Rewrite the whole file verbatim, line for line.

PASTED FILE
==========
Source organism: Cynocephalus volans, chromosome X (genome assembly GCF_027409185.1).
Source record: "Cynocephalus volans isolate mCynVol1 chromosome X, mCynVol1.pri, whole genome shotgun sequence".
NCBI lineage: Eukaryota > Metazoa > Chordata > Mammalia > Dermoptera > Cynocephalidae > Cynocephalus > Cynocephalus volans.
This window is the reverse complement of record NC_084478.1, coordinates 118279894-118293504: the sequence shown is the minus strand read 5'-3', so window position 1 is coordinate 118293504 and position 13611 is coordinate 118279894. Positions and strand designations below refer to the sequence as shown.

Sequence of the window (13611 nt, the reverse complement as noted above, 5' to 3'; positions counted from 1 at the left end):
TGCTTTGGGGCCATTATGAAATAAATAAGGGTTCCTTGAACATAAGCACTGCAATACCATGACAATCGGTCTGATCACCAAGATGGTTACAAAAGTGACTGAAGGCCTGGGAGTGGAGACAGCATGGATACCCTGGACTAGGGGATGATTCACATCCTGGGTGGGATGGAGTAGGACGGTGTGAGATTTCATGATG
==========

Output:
Source organism: Cynocephalus volans, chromosome X (genome assembly GCF_027409185.1).
Source record: "Cynocephalus volans isolate mCynVol1 chromosome X, mCynVol1.pri, whole genome shotgun sequence".
NCBI lineage: Eukaryota > Metazoa > Chordata > Mammalia > Dermoptera > Cynocephalidae > Cynocephalus > Cynocephalus volans.
This window is the reverse complement of record NC_084478.1, coordinates 118279894-118293504: the sequence shown is the minus strand read 5'-3', so window position 1 is coordinate 118293504 and position 13611 is coordinate 118279894. Positions and strand designations below refer to the sequence as shown.

Sequence of the window (13611 nt, the reverse complement as noted above, 5' to 3'; positions counted from 1 at the left end):
TGCTTTGGGGCCATTATGAAATAAATAAGGGTTCCTTGAACATAAGCACTGCAATACCATGACAATCGGTCTGATCACCAAGATGGTTACAAAAGTGACTGAAGGCCTGGGAGTGGAGACAGCATGGATACCCTGGACTAGGGGATGATTCACATCCTGGGTGGGATGGAGTAGGACGGTGTGAGATTTCATGATG